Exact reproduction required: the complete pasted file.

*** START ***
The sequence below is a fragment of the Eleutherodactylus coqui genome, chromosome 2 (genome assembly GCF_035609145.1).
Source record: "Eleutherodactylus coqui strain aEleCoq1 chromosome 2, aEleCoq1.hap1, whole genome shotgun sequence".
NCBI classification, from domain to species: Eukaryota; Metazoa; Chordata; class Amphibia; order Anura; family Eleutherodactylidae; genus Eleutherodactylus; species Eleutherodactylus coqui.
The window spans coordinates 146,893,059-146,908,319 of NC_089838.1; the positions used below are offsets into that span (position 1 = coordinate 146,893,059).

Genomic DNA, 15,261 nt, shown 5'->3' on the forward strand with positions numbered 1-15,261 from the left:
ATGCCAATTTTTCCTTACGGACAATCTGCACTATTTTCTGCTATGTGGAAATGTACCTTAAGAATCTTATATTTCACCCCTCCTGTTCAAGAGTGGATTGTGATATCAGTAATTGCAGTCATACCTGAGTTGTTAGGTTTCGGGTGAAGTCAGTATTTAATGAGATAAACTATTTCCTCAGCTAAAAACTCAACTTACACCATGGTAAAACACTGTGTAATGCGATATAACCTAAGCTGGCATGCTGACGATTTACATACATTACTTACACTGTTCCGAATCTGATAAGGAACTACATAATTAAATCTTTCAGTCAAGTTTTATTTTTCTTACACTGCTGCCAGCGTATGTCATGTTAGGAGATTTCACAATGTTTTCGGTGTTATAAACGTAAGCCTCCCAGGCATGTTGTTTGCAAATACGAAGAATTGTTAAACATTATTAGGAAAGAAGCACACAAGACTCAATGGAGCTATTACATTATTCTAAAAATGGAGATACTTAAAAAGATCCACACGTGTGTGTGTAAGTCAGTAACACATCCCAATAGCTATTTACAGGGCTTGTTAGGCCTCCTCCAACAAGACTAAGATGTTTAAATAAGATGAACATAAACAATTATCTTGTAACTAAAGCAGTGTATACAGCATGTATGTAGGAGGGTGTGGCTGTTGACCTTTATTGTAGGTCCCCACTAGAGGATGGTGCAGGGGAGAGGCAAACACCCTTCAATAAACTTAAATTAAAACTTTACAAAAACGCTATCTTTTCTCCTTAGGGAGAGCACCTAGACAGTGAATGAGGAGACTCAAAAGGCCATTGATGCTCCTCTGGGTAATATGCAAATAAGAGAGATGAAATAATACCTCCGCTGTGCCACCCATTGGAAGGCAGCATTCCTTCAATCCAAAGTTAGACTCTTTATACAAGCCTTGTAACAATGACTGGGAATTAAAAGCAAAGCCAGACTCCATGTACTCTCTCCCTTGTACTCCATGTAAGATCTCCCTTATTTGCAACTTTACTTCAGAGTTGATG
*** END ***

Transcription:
The sequence below is a fragment of the Eleutherodactylus coqui genome, chromosome 2 (genome assembly GCF_035609145.1).
Source record: "Eleutherodactylus coqui strain aEleCoq1 chromosome 2, aEleCoq1.hap1, whole genome shotgun sequence".
NCBI classification, from domain to species: Eukaryota; Metazoa; Chordata; class Amphibia; order Anura; family Eleutherodactylidae; genus Eleutherodactylus; species Eleutherodactylus coqui.
The window spans coordinates 146,893,059-146,908,319 of NC_089838.1; the positions used below are offsets into that span (position 1 = coordinate 146,893,059).

Genomic DNA, 15,261 nt, shown 5'->3' on the forward strand with positions numbered 1-15,261 from the left:
ATGCCAATTTTTCCTTACGGACAATCTGCACTATTTTCTGCTATGTGGAAATGTACCTTAAGAATCTTATATTTCACCCCTCCTGTTCAAGAGTGGATTGTGATATCAGTAATTGCAGTCATACCTGAGTTGTTAGGTTTCGGGTGAAGTCAGTATTTAATGAGATAAACTATTTCCTCAGCTAAAAACTCAACTTACACCATGGTAAAACACTGTGTAATGCGATATAACCTAAGCTGGCATGCTGACGATTTACATACATTACTTACACTGTTCCGAATCTGATAAGGAACTACATAATTAAATCTTTCAGTCAAGTTTTATTTTTCTTACACTGCTGCCAGCGTATGTCATGTTAGGAGATTTCACAATGTTTTCGGTGTTATAAACGTAAGCCTCCCAGGCATGTTGTTTGCAAATACGAAGAATTGTTAAACATTATTAGGAAAGAAGCACACAAGACTCAATGGAGCTATTACATTATTCTAAAAATGGAGATACTTAAAAAGATCCACACGTGTGTGTGTAAGTCAGTAACACATCCCAATAGCTATTTACAGGGCTTGTTAGGCCTCCTCCAACAAGACTAAGATGTTTAAATAAGATGAACATAAACAATTATCTTGTAACTAAAGCAGTGTATACAGCATGTATGTAGGAGGGTGTGGCTGTTGACCTTTATTGTAGGTCCCCACTAGAGGATGGTGCAGGGGAGAGGCAAACACCCTTCAATAAACTTAAATTAAAACTTTACAAAAACGCTATCTTTTCTCCTTAGGGAGAGCACCTAGACAGTGAATGAGGAGACTCAAAAGGCCATTGATGCTCCTCTGGGTAATATGCAAATAAGAGAGATGAAATAATACCTCCGCTGTGCCACCCATTGGAAGGCAGCATTCCTTCAATCCAAAGTTAGACTCTTTATACAAGCCTTGTAACAATGACTGGGAATTAAAAGCAAAGCCAGACTCCATGTACTCTCTCCCTTGTACTCCATGTAAGATCTCCCTTATTTGCAACTTTACTTCAGAGTTGATG